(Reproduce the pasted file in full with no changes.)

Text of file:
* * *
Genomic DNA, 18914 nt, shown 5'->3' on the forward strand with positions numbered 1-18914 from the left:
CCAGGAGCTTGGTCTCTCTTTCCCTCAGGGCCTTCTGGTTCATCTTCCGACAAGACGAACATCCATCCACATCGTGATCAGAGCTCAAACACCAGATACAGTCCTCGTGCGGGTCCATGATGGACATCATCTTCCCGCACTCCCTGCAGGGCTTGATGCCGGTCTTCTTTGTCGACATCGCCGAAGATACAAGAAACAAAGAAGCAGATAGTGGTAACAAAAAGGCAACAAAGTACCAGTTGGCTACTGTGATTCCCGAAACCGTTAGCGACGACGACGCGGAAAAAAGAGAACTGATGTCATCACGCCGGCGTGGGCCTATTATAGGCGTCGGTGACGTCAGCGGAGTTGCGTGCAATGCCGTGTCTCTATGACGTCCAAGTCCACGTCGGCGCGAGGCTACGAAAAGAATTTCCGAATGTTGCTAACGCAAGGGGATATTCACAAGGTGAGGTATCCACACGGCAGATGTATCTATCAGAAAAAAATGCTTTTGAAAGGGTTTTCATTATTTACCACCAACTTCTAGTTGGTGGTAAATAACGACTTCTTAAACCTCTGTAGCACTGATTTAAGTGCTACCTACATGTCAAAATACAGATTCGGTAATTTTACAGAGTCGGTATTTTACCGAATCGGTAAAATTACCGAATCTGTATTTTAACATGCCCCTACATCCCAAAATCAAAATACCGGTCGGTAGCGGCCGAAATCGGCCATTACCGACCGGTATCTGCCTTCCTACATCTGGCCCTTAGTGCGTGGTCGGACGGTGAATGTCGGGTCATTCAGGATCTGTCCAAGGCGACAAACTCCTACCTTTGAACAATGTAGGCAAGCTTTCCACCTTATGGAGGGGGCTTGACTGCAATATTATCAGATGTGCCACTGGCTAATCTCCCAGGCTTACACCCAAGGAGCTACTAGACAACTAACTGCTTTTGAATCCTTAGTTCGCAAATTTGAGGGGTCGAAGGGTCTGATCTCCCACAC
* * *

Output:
Genomic DNA, 18914 nt, shown 5'->3' on the forward strand with positions numbered 1-18914 from the left:
CCAGGAGCTTGGTCTCTCTTTCCCTCAGGGCCTTCTGGTTCATCTTCCGACAAGACGAACATCCATCCACATCGTGATCAGAGCTCAAACACCAGATACAGTCCTCGTGCGGGTCCATGATGGACATCATCTTCCCGCACTCCCTGCAGGGCTTGATGCCGGTCTTCTTTGTCGACATCGCCGAAGATACAAGAAACAAAGAAGCAGATAGTGGTAACAAAAAGGCAACAAAGTACCAGTTGGCTACTGTGATTCCCGAAACCGTTAGCGACGACGACGCGGAAAAAAGAGAACTGATGTCATCACGCCGGCGTGGGCCTATTATAGGCGTCGGTGACGTCAGCGGAGTTGCGTGCAATGCCGTGTCTCTATGACGTCCAAGTCCACGTCGGCGCGAGGCTACGAAAAGAATTTCCGAATGTTGCTAACGCAAGGGGATATTCACAAGGTGAGGTATCCACACGGCAGATGTATCTATCAGAAAAAAATGCTTTTGAAAGGGTTTTCATTATTTACCACCAACTTCTAGTTGGTGGTAAATAACGACTTCTTAAACCTCTGTAGCACTGATTTAAGTGCTACCTACATGTCAAAATACAGATTCGGTAATTTTACAGAGTCGGTATTTTACCGAATCGGTAAAATTACCGAATCTGTATTTTAACATGCCCCTACATCCCAAAATCAAAATACCGGTCGGTAGCGGCCGAAATCGGCCATTACCGACCGGTATCTGCCTTCCTACATCTGGCCCTTAGTGCGTGGTCGGACGGTGAATGTCGGGTCATTCAGGATCTGTCCAAGGCGACAAACTCCTACCTTTGAACAATGTAGGCAAGCTTTCCACCTTATGGAGGGGGCTTGACTGCAATATTATCAGATGTGCCACTGGCTAATCTCCCAGGCTTACACCCAAGGAGCTACTAGACAACTAACTGCTTTTGAATCCTTAGTTCGCAAATTTGAGGGGTCGAAGGGTCTGATCTCCCACAC